Insurers are getting better at looking after data but there's still some way to go, finds Prudential Regulation Authority report

 
Hayley Kirton
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Many firms have grasped the complex IT issues that faced them back in 2012 (Source: Getty)

Insurance companies are getting better at the way they handle and protect data, but there are still some areas they fall short in.

According to a report released today by the Prudential Regulation Authority (PRA), the insurance industry has seen "steady" improvement since the financial services watchdog published a study on the issue of data use for those going through the Solvency II internal model process in 2012.

In particular, firms had made strides to include data governance in their regular workflow and many have come to grips with IT issues that were facing them at the time of the earlier report.

However, today's report also highlighted areas were insurers could still improve, such as getting better classifying types of data and representing the flow of data in a clearer way.

Encouraging insurers and asset managers to "think outside the box" when tackling data use, Craig Skinner, advanced risk and compliance analytics leader for Insurance and Investment Management at PwC, remarked:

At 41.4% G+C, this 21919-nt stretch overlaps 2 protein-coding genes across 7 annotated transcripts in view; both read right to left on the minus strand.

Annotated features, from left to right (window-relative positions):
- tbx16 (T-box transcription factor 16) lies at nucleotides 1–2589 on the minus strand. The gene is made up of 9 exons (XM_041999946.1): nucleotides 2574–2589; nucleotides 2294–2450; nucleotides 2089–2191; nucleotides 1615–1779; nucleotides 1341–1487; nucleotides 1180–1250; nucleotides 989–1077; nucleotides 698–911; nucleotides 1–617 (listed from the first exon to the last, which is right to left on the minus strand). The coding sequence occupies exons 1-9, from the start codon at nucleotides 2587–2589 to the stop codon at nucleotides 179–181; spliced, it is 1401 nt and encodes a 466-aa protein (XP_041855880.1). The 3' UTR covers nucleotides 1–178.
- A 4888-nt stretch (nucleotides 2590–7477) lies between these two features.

"Organisations are creating, collecting and storing ever increasing amounts of more and more complex data. Coupled with the complexities of the processes and using multiple – and often legacy – IT systems firms must apply ever more controls and ongoing assurance over material data in a pragmatic but rigorous manner."

While correct data use has always been important for the industry, it has even more relevance since the Solvency II rules, which aim to ensure insurance companies are holding enough capital to deal with claims and reduce their risk of insolvency, came into force on 1 January 2016.

Yalini Pathy, UK insurance and investment management data governance leader at PwC, added: "Data governance, when pragmatically applied, does underpin wider commercial benefits. When data is protected and managed appropriately, there are benefits far broader than simple Solvency II compliance."

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